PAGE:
The bipartisan poll conducted for the League of Conservation Voters found solid 80% support among under-35 voters for Barack Obama’s climate change plan – and majority support even among those who oppose the president.

On the flip side the poll found three-quarters of voters, or 73%, would oppose members of Congress who stood in the way of Obama’s climate action plan.

The findings could prove awkward for Republicans in Congress who have adopted climate contrarianism as a defining feature.

Read the rest of this entry »

Rocky Mountain Institute:

Government forecasts predict U.S. energy intensity (primary energy used per dollar of real GDP) will continue to decline roughly two percent annually through 2040, but that the drop will be steepest in automobiles.

Motivated in part by more stringent fuel economy standards coming down the pipeline, lightweighting—the core of the new “platform fitness” approach, which focuses on optimizing a vehicle’s structure first before addressing propulsion technology and fuel source—has been the industry’s hottest strategic trend for several years (see “Battling America’s Automotive Obesity Epidemic,” page 28). In short, the auto industry is finally beginning the fundamental change we’ve been advocating since 1991. And as automakers and government adopt RMI’s fitness-first, ultralighting-focused strategy, they’re finding that making costly batteries or fuel cells fewer rather than cheaper can make electric cars more affordable with less time, cost, and risk. This can save severalfold more oil than the government forecasts, use 80 percent less autobody manufacturing capital, de-risk automaking, and save (in the U.S. alone) half an OPEC’s worth of oil.

Meanwhile, U.S. autos’ four percent average asset utilization—that is, they sit idle 96 percent of the time—is driving remarkable new carsharing and ridesharing programs, smartphone apps, and emergent automaker business models based on leasing mobility services rather than selling autos. These developments, adopting Natural Capitalism’s powerful “solutions economy” business model, could profoundly reduce the need for autos to yield the same or better mobility and access at lower cost.

At the same time, efficient use of electricity—which is used three-fourths in buildings, one-fourth in industry—is finally starting to pull out of its decades-long doldrums. That’s a big deal for saving capital and climate, because producing and delivering electricity is extraordinarily capital intensive, and classically uses two to four units of fuel at the power plant to deliver one unit of electricity. Much of RMI’s work focuses on this effort, as the late Ray C. Anderson put it, to “turn stumbling blocks into stepping stones.” Efforts like RMI’s RetroFit initiative—whose toolkit, portfolio challenge, and training efforts are steadily gaining adherents—are key levers for scaling adoption by asset owners, financiers, tenants, designers, installers, and communities.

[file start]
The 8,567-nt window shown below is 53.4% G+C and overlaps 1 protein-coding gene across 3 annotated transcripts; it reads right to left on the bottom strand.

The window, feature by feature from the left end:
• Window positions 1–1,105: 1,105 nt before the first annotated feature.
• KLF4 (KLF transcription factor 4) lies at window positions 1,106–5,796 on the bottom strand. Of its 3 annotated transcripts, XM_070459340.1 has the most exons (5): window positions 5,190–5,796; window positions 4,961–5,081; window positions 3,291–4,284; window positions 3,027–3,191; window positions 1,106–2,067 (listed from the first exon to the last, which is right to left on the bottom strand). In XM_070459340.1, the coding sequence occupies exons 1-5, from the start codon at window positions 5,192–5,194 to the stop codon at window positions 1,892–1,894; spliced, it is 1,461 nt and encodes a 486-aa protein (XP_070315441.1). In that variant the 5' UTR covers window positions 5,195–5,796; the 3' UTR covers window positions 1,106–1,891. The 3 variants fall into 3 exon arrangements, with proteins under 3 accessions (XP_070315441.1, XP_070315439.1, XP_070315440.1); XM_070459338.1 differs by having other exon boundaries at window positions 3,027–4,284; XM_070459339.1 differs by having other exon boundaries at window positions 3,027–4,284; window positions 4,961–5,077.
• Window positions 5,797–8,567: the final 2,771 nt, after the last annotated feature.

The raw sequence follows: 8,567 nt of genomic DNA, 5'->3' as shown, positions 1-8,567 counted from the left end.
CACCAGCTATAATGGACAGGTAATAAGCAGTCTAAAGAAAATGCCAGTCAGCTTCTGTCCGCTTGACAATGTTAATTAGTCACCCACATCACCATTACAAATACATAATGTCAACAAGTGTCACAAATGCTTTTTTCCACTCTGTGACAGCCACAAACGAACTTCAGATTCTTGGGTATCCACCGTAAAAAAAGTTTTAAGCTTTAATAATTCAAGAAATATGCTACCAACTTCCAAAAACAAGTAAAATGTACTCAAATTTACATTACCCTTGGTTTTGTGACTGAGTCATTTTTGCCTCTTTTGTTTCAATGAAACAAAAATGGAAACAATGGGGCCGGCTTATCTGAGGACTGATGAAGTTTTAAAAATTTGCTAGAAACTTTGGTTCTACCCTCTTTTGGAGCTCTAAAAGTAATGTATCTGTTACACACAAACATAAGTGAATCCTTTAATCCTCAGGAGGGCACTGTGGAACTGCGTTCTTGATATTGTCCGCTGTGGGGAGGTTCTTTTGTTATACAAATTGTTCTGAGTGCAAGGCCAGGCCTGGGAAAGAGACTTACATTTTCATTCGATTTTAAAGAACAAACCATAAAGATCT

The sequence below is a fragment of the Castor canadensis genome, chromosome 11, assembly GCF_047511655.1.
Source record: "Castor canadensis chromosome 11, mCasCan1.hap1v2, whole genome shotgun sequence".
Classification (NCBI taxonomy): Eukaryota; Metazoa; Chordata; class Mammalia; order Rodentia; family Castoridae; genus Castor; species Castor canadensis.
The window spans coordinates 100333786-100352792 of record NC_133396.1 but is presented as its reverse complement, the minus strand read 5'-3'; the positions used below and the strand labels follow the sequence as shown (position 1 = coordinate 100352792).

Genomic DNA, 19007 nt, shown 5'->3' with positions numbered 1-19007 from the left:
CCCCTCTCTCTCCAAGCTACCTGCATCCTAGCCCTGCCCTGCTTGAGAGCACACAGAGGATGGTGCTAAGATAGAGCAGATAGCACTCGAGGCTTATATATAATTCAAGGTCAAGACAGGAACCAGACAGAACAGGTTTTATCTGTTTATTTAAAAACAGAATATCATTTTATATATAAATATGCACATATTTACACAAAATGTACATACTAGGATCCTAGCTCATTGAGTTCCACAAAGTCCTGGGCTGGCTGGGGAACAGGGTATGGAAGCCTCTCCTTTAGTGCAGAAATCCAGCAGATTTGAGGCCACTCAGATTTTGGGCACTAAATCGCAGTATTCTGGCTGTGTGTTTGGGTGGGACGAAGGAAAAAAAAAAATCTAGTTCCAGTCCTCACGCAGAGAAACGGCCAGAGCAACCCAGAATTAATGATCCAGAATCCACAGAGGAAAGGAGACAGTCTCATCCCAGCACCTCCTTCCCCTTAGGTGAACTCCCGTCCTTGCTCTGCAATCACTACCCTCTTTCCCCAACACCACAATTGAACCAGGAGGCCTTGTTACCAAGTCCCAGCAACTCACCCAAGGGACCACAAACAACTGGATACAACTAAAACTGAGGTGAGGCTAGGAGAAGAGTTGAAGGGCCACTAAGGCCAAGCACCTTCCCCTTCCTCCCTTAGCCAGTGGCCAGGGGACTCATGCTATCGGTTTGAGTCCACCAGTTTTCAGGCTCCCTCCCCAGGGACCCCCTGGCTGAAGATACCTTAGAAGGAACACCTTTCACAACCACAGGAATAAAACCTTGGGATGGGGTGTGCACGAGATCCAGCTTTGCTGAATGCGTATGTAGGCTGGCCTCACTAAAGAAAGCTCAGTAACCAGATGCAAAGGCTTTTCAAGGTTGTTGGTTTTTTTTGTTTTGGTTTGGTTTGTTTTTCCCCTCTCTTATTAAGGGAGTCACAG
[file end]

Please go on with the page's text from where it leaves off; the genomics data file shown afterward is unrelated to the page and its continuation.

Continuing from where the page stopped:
Initial returns are coming in. Electric intensity (electricity consumed per dollar of real GDP) fell in all but two years since 1996, drifting down by a total of 19 percent, but in 2012 alone, before correcting for weather, it fell by an unprecedented 3.7 percent. Spending on energy efficiency programs is way up and expected to keep climbing. Between 2006 and 2010, spending on utility energy efficiency programs more than doubled from $2 billion to $4.8 billion. Lawrence Berkeley National Laboratory and the American Council for an Energy-Efficient Economy forecast spending to double again by 2025, to $9.5–$10.8 billion under a medium scenario that merely maintains current energy efficiency policies. More aggressive efforts could see spending climb to $15.6–$16.8 billion. Increasingly propelled by utility- and customer-financed efficiency efforts (with utilities incented by changed rules that in 15 states for electricity and 20 for natural gas already reward utilities for cutting customers’ bills rather than for selling them more energy), stagnant or declining electricity demand is emerging as the “new normal,” according to The Brattle Group and Deloitte.

Just the new building codes that entered force in 2011–12 in half the states could about offset previously forecast electricity sales growth. And electricity demand could consistently shrink, dropping by one-fourth by 2050 despite a 2.6-fold bigger U.S. economy, if the lucrative efficiency gains described in Reinventing Fire were adopted over 20 years to the extent already achieved in the Pacific Northwest states. In sum, 2050 could see tripled U.S. energy productivity, on top of the more-than-doubling already achieved since 1975. That prize is worth trillions of dollars, with handsome financial returns—plus even bigger non-energy benefits we didn’t count.